He said the road would help as a fire buffer for all the homes in the adjacent Gramercy Plantation, as well as for the landfill, sheriff’s office complex and the humane society.

Chairman Smokey Parrish said that because the county lacked a bulldozer, and its road construction money was tapped out, it could not be of direct assistance in putting in the road.

He suggested that the school board look into a legislative appropriation that would fund a more substantial thoroughfare. “You actually need a good road going in there, so buses can pass,” Parrish said. “There’s some engineering that needs to be done, for a 60-foot right-of-way, and swales and stormwater retention.

“It needs to be done right for buses, or it’s going to continuously be a messed-up road,” he said.

Whaley said the road has been cleared to the point where two vehicles can pass safely. “It would not be a full-time run,” he said. “We have sought legislative help to make this happen on the school board level.”

Commissioner Cheryl Sanders suggested the school board contact the legislative delegation, since now is a promising time to secure school safety funds.

“We got to protect those kids, we got to protect those teachers, we got to protect everybody who works out there,” said Commissioner Noah Lockley. “We need to do that and we need to get on that ASAP.”

In a separate move, the commissioners agreed, as part of a larger funding increase, to provide Sheriff A.J. Smith with an additional $67,500 to cover the department’s share of the cost for providing two school resource officers (SRO) at the Franklin County Schools, and one at the Apalachicola Bay Charter School. Allan Ham and Brock Johnson serve as the SROs at the Franklin County School, while Stella Bryant is the ABC School SRO. Ryan Sandoval oversees the program, and fills in when needed.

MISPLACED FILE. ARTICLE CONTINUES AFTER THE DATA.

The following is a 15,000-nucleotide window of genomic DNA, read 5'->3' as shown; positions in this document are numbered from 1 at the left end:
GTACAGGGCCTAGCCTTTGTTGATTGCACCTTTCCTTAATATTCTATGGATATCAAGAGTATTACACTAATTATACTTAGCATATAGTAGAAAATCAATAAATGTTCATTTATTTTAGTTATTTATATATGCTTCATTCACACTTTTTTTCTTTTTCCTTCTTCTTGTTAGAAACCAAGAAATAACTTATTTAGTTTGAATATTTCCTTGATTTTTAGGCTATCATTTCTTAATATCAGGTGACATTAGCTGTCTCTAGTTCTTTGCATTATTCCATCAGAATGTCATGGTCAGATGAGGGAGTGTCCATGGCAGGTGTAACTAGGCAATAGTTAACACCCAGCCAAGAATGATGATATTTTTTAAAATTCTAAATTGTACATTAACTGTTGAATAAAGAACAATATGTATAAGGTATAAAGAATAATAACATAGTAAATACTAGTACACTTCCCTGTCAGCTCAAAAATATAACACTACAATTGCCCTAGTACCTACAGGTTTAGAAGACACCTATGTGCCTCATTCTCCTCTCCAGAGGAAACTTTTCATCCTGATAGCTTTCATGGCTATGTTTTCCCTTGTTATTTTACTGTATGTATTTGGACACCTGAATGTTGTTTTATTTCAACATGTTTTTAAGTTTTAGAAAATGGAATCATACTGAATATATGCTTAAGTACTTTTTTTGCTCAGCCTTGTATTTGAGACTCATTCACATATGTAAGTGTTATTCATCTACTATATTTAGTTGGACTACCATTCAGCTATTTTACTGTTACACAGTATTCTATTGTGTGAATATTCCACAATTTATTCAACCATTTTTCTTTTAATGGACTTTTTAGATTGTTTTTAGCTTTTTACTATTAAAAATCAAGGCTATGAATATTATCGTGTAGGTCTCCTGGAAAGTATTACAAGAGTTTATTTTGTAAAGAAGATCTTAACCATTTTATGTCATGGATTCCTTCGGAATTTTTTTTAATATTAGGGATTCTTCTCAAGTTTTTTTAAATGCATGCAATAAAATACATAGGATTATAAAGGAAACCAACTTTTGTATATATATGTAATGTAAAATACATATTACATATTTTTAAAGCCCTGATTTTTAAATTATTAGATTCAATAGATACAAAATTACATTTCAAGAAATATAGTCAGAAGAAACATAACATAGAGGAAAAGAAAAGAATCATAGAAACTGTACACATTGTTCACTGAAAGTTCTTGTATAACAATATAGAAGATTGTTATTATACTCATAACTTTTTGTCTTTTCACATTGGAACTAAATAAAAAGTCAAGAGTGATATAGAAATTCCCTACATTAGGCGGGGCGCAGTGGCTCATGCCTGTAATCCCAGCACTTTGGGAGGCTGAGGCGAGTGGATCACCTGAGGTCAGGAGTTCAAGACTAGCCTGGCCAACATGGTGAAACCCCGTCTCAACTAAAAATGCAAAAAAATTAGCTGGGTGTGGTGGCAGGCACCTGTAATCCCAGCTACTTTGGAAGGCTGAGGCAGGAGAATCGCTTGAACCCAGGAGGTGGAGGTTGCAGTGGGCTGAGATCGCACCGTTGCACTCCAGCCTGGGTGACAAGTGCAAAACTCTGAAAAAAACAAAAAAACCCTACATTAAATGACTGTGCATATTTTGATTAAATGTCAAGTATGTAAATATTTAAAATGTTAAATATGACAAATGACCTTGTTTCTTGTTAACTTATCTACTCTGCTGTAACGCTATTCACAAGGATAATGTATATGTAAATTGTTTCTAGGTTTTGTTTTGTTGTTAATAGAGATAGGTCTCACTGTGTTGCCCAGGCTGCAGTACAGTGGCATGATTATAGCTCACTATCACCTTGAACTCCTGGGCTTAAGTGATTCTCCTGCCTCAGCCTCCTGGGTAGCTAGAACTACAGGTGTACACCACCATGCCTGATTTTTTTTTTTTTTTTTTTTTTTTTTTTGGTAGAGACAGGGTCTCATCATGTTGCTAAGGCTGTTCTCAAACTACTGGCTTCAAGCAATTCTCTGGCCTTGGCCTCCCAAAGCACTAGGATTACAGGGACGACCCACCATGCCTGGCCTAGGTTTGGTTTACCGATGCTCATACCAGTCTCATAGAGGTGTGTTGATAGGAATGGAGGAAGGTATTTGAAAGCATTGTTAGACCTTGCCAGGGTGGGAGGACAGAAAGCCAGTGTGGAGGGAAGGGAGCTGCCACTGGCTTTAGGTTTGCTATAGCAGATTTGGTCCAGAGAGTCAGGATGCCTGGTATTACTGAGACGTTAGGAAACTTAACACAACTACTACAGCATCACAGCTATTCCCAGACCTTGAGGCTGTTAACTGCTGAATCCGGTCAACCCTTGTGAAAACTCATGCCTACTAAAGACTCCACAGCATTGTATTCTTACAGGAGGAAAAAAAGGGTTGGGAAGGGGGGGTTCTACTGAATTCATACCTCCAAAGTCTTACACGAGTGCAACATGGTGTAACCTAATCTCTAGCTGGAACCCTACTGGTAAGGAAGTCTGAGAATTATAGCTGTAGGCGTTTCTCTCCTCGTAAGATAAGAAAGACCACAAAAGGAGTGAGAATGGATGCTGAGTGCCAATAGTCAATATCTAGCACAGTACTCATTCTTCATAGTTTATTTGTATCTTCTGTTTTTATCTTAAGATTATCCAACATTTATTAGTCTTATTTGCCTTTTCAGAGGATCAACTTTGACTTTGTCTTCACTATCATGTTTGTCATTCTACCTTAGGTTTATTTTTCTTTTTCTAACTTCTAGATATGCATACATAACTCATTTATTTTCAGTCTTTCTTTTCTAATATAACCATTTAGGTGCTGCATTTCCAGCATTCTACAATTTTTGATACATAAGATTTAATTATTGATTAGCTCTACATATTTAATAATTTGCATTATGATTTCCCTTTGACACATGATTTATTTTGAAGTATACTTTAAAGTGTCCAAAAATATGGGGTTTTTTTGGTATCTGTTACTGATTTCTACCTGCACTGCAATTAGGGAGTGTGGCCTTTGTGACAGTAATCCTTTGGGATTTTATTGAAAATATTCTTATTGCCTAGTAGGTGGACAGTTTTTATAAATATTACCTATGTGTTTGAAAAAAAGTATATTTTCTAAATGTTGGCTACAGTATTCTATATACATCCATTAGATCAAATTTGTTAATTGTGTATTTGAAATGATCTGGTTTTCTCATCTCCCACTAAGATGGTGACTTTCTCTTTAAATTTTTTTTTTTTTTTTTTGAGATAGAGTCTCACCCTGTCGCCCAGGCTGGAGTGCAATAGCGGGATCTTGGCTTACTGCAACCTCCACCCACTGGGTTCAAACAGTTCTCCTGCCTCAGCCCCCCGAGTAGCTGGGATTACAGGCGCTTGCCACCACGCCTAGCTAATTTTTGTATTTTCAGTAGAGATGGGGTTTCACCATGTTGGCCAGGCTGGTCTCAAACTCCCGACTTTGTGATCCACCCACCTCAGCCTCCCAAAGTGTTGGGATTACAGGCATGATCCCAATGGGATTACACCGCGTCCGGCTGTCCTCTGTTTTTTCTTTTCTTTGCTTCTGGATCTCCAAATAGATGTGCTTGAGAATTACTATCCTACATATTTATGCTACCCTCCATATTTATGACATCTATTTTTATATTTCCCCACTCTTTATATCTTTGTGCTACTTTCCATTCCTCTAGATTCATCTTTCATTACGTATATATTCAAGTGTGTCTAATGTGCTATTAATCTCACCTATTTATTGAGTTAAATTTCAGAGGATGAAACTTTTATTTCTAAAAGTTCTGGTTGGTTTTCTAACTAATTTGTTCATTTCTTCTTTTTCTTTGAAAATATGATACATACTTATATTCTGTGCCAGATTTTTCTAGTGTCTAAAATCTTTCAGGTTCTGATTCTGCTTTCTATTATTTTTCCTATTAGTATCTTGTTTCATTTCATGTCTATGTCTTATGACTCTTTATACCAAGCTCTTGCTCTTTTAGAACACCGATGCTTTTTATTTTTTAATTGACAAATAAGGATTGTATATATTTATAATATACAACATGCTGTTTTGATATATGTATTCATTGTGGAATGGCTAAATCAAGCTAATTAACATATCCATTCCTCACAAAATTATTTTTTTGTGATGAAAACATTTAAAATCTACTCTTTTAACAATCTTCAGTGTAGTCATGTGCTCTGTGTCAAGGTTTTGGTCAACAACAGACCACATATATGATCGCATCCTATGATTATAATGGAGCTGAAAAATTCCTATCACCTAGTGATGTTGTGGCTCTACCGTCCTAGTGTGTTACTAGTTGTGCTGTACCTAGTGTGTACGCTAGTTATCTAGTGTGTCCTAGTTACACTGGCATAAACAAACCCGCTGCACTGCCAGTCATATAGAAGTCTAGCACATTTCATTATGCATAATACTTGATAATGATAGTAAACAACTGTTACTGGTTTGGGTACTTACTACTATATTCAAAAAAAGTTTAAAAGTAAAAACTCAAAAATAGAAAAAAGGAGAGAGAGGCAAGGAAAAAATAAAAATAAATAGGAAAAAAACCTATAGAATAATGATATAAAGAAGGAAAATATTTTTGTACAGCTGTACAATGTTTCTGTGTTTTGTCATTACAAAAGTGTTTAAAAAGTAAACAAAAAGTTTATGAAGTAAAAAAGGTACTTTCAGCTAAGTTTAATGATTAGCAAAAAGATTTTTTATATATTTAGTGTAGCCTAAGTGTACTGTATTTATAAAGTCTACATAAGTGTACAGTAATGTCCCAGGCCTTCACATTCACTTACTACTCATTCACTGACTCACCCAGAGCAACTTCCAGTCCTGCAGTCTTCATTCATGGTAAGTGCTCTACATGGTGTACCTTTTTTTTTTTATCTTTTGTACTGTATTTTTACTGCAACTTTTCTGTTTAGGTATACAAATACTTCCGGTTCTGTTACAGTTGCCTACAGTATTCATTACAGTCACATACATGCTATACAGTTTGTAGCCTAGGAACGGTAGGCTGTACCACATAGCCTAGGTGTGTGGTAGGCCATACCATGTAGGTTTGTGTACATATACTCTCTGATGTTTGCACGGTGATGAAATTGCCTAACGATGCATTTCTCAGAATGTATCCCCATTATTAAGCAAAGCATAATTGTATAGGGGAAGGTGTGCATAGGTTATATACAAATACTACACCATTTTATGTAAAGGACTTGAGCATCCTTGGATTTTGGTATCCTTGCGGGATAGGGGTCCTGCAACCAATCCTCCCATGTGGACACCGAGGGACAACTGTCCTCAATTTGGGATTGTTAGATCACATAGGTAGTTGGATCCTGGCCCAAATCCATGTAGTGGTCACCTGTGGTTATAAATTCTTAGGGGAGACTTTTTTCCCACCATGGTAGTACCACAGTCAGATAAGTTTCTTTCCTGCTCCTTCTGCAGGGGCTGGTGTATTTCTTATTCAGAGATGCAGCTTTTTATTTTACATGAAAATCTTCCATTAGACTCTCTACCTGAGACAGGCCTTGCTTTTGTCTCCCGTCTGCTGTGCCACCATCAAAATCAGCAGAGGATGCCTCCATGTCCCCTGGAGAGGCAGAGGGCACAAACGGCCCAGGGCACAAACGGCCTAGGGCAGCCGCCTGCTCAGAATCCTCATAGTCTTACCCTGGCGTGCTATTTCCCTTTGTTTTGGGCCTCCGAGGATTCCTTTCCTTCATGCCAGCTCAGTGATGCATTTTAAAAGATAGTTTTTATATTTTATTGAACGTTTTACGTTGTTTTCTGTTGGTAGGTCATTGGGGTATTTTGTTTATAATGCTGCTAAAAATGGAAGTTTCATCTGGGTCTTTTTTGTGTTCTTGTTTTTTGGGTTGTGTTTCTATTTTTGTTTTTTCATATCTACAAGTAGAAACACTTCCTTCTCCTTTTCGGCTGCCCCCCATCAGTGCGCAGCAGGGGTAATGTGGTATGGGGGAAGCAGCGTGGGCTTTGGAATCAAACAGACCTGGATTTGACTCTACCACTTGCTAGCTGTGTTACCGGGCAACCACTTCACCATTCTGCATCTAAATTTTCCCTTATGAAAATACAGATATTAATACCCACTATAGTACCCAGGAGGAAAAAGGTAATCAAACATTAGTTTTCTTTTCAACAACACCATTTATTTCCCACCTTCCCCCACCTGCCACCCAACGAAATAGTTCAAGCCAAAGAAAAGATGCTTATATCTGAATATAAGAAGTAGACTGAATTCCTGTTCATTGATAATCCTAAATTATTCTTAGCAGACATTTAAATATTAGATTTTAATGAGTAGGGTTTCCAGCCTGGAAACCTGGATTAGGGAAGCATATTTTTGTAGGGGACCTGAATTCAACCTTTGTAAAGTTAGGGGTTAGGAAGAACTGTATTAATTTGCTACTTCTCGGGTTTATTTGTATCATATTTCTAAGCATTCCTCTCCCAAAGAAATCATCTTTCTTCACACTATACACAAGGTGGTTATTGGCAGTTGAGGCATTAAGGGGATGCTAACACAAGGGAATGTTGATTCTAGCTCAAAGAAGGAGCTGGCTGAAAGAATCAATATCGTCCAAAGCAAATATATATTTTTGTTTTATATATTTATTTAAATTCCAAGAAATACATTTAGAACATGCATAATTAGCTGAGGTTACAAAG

Additional fencing proposed


At Monday’s meeting, school board members reviewed a preliminary set of bids for providing additional fencing that curtail the free traffic of vehicles once they have entered the school campus.

Visitors could enter the campus and park in the lot in front of the administration building, but would not have access beyond that unless the gates were open, for games, programs and other public events.

Bud Strange, coordinator of facilities, maintenance and transportation, provided a series of preliminary estimates, totaling in the neighborhood of $125,000 to $150,000, for six-foot tall fencing, and double gates, that would close off the other parking areas, and which could be opened remotely. Included in that estimate would be repair to the existing wrought iron fencing that encloses the interior of the campus.

Shannon Venable, the district’s director of finance, said the cost could be covered by the district’s five-year capital outlay budget of about $330,000.

The school board plans to consider the proposal in more detail in the weeks ahead. In voicing preliminary support for the measure, School Board Chair Stacy Kirvin reminded his colleagues that cost is a factor within the comparatively tight budget.

“Every dollar we spend affects our general revenue,” he said. “We have to think about that it’s taking money out of the classroom.”

Superintendent Traci Moses is hosting a meeting Monday of local law enforcement officials, emergency medical services personnel and school administrators to further discuss school safety planning.